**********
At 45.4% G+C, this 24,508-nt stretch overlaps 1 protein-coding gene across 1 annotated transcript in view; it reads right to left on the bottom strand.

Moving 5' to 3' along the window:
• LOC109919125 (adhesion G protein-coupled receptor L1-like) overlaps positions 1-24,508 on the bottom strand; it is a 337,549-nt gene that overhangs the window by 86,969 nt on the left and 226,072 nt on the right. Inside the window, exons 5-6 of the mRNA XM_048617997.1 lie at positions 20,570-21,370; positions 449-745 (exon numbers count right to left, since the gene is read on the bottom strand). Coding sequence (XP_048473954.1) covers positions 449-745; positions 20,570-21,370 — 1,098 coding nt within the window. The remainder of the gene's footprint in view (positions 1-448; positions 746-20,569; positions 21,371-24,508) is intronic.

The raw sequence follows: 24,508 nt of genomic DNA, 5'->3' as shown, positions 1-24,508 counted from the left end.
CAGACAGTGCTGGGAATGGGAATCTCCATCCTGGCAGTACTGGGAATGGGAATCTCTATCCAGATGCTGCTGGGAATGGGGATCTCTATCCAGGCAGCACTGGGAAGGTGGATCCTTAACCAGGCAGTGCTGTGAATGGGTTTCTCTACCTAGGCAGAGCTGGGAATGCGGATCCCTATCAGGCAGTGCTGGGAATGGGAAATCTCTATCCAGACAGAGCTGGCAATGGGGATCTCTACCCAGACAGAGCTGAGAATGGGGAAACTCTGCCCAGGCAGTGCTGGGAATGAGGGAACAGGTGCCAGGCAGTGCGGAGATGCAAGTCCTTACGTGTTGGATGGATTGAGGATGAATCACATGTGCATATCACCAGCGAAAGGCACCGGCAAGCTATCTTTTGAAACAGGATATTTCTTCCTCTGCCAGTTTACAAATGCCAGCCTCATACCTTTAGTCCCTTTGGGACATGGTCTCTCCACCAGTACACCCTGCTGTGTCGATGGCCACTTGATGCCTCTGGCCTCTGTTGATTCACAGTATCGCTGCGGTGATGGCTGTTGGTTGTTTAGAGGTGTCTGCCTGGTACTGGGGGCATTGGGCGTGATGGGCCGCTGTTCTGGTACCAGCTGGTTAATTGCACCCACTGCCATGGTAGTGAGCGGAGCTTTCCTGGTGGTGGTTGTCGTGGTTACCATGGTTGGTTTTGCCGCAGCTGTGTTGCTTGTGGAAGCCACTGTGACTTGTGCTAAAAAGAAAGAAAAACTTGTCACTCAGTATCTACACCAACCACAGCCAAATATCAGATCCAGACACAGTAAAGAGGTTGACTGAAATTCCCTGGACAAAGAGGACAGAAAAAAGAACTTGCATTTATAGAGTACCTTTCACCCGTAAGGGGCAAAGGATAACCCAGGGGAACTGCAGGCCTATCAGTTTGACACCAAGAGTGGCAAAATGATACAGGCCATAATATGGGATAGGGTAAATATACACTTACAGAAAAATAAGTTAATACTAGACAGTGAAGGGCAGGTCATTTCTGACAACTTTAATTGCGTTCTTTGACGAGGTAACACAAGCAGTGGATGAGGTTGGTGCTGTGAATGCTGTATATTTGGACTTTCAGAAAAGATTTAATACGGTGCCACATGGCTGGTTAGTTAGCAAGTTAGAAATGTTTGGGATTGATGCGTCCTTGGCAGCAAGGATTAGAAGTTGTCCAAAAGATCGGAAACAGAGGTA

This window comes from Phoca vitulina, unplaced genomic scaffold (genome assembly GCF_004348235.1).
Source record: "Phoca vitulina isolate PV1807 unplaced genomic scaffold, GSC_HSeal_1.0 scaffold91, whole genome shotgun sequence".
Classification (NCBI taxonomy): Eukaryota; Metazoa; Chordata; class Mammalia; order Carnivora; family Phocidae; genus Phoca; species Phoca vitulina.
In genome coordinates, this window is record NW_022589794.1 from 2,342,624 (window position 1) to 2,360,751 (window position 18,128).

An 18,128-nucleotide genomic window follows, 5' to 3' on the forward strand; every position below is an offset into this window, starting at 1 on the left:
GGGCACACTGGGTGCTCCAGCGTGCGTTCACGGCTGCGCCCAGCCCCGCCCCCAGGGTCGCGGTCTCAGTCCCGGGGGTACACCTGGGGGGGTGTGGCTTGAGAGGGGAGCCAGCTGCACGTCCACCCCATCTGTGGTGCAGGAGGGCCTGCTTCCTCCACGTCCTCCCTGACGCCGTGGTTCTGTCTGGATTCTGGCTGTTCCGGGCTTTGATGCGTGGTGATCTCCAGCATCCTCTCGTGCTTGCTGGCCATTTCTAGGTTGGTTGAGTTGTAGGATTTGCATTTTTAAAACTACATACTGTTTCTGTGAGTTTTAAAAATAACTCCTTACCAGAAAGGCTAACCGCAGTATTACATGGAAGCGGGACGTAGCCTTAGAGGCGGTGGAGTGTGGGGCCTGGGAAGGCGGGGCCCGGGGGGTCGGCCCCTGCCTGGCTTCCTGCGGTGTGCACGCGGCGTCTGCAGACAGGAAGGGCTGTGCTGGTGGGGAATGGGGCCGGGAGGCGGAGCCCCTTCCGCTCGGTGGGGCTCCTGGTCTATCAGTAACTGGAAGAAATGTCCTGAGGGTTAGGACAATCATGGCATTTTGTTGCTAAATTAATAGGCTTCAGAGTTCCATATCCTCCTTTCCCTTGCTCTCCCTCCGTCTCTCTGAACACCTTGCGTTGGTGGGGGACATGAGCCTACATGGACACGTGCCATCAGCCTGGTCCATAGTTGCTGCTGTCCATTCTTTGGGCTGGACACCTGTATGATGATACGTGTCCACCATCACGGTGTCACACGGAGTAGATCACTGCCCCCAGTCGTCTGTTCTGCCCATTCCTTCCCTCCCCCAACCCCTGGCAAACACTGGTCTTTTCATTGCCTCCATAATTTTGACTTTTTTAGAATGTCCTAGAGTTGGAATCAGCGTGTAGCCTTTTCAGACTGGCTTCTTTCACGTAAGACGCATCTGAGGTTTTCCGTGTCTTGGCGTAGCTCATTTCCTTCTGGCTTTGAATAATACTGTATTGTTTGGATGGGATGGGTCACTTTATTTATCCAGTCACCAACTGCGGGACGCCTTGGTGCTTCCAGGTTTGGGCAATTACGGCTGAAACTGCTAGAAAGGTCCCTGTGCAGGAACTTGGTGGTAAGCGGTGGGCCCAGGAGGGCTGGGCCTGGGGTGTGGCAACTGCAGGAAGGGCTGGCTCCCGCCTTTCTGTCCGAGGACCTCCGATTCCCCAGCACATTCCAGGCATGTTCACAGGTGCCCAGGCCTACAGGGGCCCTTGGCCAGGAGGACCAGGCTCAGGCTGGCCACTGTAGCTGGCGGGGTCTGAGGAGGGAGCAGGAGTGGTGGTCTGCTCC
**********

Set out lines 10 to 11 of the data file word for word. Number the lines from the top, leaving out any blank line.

An 18,128-nucleotide genomic window follows, 5' to 3' on the forward strand; every position below is an offset into this window, starting at 1 on the left:
GGGCACACTGGGTGCTCCAGCGTGCGTTCACGGCTGCGCCCAGCCCCGCCCCCAGGGTCGCGGTCTCAGTCCCGGGGGTACACCTGGGGGGGTGTGGCTTGAGAGGGGAGCCAGCTGCACGTCCACCCCATCTGTGGTGCAGGAGGGCCTGCTTCCTCCACGTCCTCCCTGACGCCGTGGTTCTGTCTGGATTCTGGCTGTTCCGGGCTTTGATGCGTGGTGATCTCCAGCATCCTCTCGTGCTTGCTGGCCATTTCTAGGTTGGTTGAGTTGTAGGATTTGCATTTTTAAAACTACATACTGTTTCTGTGAGTTTTAAAAATAACTCCTTACCAGAAAGGCTAACCGCAGTATTACATGGAAGCGGGACGTAGCCTTAGAGGCGGTGGAGTGTGGGGCCTGGGAAGGCGGGGCCCGGGGGGTCGGCCCCTGCCTGGCTTCCTGCGGTGTGCACGCGGCGTCTGCAGACAGGAAGGGCTGTGCTGGTGGGGAATGGGGCCGGGAGGCGGAGCCCCTTCCGCTCGGTGGGGCTCCTGGTCTATCAGTAACTGGAAGAAATGTCCTGAGGGTTAGGACAATCATGGCATTTTGTTGCTAAATTAATAGGCTTCAGAGTTCCATATCCTCCTTTCCCTTGCTCTCCCTCCGTCTCTCTGAACACCTTGCGTTGGTGGGGGACATGAGCCTACATGGACACGTGCCATCAGCCTGGTCCATAGTTGCTGCTGTCCATTCTTTGGGCTGGACACCTGTATGATGATACGTGTCCACCATCACGGTGTCACACGGAGTAGATCACTGCCCCCAGTCGTCTGTTCTGCCCATTCCTTCCCTCCCCCAACCCCTGGCAAACACTGGTCTTTTCATTGCCTCCATAATTTTGACTTTTTTAGAATGTCCTAGAGTTGGAATCAGCGTGTAGCCTTTTCAGACTGGCTTCTTTCACGTAAGACGCATCTGAGGTTTTCCGTGTCTTGGCGTAGCTCATTTCCTTCTGGCTTTGAATAATACTGTATTGTTTGGATGGGATGGGTCACTTTATTTATCCAGTCACCAACTGCGGGACGCCTTGGTGCTTCCAGGTTTGGGCAATTACGGCTGAAACTGCTAGAAAGGTCCCTGTGCAGGAACTTGGTGGTAAGCGGTGGGCCCAGGAGGGCTGGGCCTGGGGTGTGGCAACTGCAGGAAGGGCTGGCTCCCGCCTTTCTGTCCGAGGACCTCCGATTCCCCAGCACATTCCAGGCATGTTCACAGGTGCCCAGGCCTACAGGGGCCCTTGGCCAGGAGGACCAGGCTCAGGCTGGCCACTGTAGCTGGCGGGGTCTGAGGAGGGAGCAGGAGTGGTGGTCTGCTCC